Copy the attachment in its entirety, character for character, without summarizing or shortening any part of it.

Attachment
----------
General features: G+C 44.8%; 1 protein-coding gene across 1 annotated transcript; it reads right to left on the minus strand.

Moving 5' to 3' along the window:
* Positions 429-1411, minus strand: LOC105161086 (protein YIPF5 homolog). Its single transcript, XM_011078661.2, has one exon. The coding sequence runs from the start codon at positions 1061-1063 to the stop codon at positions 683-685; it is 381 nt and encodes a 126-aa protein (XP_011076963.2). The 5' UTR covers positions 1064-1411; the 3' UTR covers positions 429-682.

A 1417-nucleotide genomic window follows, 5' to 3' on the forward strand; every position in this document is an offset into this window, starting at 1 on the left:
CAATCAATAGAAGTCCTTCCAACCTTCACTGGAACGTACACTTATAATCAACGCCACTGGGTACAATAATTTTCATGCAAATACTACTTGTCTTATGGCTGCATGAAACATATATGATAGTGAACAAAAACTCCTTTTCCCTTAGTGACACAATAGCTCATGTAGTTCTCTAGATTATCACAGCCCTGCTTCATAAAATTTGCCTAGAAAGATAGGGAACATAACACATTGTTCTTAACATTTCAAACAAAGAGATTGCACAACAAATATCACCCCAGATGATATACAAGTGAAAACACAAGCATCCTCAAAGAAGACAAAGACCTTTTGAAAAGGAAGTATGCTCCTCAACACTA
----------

General features: G+C 44.8%; 1 protein-coding gene across 1 annotated transcript; it reads right to left on the minus strand.

Moving 5' to 3' along the window:
* Positions 429-1411, minus strand: LOC105161086 (protein YIPF5 homolog). Its single transcript, XM_011078661.2, has one exon. The coding sequence runs from the start codon at positions 1061-1063 to the stop codon at positions 683-685; it is 381 nt and encodes a 126-aa protein (XP_011076963.2). The 5' UTR covers positions 1064-1411; the 3' UTR covers positions 429-682.

A 1417-nucleotide genomic window follows, 5' to 3' on the forward strand; every position in this document is an offset into this window, starting at 1 on the left:
CAATCAATAGAAGTCCTTCCAACCTTCACTGGAACGTACACTTATAATCAACGCCACTGGGTACAATAATTTTCATGCAAATACTACTTGTCTTATGGCTGCATGAAACATATATGATAGTGAACAAAAACTCCTTTTCCCTTAGTGACACAATAGCTCATGTAGTTCTCTAGATTATCACAGCCCTGCTTCATAAAATTTGCCTAGAAAGATAGGGAACATAACACATTGTTCTTAACATTTCAAACAAAGAGATTGCACAACAAATATCACCCCAGATGATATACAAGTGAAAACACAAGCATCCTCAAAGAAGACAAAGACCTTTTGAAAAGGAAGTATGCTCCTCAACACTA